19.
Cureus ; 10(7): e2903, 2018 Jul 01.
Artigo em Inglês | MEDLINE | ID: mdl-30197844

RESUMO

Familial dysalbuminemic hyperthyroxinemia (FDH) is the most common cause of the inherited increase of serum thyroxine in Caucasians. This disorder occurs due to a missense mutation in the human serum albumin, resulting in an increased affinity of thyroxine to the binding sites on the human serum albumin (HSA) molecule. HSA is a carrier protein of thyroid hormones and only 10% of thyroxine (T4) is bound to human serum albumin, 75% is bound to thyroxine-binding globulin, 15% to transthyretin, and 0.03% is free. The disorder is characterized by a greater elevation of serum thyroxine than triiodothyronine (T3). The high serum concentration of T4 is due to the modification of a binding site located in the N-terminal half of HSA (in subdomain IIA). Arg218 or Arg222 gets replaced with smaller amino acids, such as histidine, proline, or serine, due to missense mutation; this reduces the steric hindrances in the binding site and creates a high-affinity binding site for thyroxine. We herein report a case of FDH with a characteristically elevated total T4 and normal free T4 (measured by equilibrium dialysis).

20.
Sci Adv ; 4(8): eaat5473, 2018 Aug.
Artigo em Inglês | MEDLINE | ID: mdl-30101195

RESUMO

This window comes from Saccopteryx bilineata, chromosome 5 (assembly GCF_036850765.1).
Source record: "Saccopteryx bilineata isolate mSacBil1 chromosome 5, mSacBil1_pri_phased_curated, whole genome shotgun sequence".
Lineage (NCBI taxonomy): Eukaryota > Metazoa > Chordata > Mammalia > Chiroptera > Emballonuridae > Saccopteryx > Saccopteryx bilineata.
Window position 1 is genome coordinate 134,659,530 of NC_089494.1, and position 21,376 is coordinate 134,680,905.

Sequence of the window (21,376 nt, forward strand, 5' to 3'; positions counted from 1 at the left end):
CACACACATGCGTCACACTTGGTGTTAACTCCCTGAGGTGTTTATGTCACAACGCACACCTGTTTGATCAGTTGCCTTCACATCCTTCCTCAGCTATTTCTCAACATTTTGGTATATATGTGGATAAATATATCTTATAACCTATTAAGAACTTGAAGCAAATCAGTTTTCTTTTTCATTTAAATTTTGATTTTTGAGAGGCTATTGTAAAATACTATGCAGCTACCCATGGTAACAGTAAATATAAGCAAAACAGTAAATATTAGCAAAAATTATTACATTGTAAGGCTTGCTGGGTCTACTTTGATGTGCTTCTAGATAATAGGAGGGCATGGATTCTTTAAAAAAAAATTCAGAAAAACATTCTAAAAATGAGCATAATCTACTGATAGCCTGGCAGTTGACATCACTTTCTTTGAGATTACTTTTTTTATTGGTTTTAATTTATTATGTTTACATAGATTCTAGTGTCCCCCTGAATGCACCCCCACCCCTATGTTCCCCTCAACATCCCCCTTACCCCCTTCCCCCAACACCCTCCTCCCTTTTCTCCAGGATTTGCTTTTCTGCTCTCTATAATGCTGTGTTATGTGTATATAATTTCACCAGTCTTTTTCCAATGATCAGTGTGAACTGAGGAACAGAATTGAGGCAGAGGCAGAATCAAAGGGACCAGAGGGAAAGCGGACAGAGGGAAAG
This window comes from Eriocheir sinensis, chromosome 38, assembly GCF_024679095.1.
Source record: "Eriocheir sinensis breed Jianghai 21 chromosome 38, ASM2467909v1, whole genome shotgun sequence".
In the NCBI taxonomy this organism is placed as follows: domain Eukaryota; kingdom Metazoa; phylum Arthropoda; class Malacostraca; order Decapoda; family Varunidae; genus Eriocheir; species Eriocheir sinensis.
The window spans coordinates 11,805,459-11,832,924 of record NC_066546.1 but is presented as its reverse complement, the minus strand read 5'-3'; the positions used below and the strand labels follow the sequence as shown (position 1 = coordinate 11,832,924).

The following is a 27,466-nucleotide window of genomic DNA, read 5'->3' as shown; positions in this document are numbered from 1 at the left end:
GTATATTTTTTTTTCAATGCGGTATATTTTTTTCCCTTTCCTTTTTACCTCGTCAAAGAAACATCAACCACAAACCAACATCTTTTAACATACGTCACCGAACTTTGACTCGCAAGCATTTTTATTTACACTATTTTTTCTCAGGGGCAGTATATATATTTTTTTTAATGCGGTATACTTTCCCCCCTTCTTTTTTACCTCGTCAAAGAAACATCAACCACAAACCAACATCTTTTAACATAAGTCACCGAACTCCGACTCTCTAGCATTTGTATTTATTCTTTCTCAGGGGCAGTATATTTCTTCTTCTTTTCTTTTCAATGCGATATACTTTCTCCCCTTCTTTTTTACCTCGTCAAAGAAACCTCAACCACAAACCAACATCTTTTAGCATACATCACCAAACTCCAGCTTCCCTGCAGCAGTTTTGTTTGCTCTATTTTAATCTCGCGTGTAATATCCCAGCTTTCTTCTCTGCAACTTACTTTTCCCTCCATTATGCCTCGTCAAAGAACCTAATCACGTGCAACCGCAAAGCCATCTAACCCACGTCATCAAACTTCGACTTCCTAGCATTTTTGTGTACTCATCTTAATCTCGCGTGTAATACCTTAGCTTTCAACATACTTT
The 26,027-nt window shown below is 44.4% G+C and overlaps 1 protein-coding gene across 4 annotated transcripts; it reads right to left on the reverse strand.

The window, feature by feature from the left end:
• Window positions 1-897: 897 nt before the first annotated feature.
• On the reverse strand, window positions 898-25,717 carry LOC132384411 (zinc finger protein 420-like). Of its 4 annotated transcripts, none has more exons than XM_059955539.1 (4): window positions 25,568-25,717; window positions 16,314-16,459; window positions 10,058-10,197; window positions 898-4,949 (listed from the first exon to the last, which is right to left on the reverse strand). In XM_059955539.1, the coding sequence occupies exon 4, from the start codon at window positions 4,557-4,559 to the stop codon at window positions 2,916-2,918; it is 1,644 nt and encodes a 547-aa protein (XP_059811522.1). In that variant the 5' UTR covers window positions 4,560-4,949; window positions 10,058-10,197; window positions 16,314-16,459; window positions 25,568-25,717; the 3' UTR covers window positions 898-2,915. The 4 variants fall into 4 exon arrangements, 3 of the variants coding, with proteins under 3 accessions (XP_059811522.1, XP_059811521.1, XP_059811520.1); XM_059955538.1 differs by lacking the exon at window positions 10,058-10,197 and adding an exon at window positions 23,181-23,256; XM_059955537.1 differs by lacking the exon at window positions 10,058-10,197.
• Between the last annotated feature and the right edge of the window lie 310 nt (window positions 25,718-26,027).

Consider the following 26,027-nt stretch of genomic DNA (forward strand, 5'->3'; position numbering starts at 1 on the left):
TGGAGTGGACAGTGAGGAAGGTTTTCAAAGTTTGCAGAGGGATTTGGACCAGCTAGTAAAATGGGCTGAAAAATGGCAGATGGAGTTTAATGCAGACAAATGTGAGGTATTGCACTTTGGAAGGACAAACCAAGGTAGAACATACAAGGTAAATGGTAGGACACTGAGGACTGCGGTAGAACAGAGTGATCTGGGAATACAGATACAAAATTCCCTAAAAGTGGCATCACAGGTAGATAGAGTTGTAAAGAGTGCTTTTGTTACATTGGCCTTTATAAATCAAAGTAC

Some recent academic and popular literature implies that the problem of the colonization of the Americas has been largely resolved in favor of one specific model: a Pacific coastal migration, dependent on high marine productivity, from the Bering Strait to South America, thousands of years before Clovis, the earliest widespread cultural manifestation south of the glacial ice. Speculations on maritime adaptations and typological links (stemmed points) across thousands of kilometers have also been advanced. A review of the current genetic, archeological, and paleoecological evidence indicates that ancestral Native American population expansion occurred after 16,000 years ago, consistent with the archeological record, particularly with the earliest securely dated sites after ~15,000 years ago. These data are largely consistent with either an inland (ice-free corridor) or Pacific coastal routes (or both), but neither can be rejected at present. Systematic archeological and paleoecological investigations, informed by geomorphology, are required to test each hypothesis.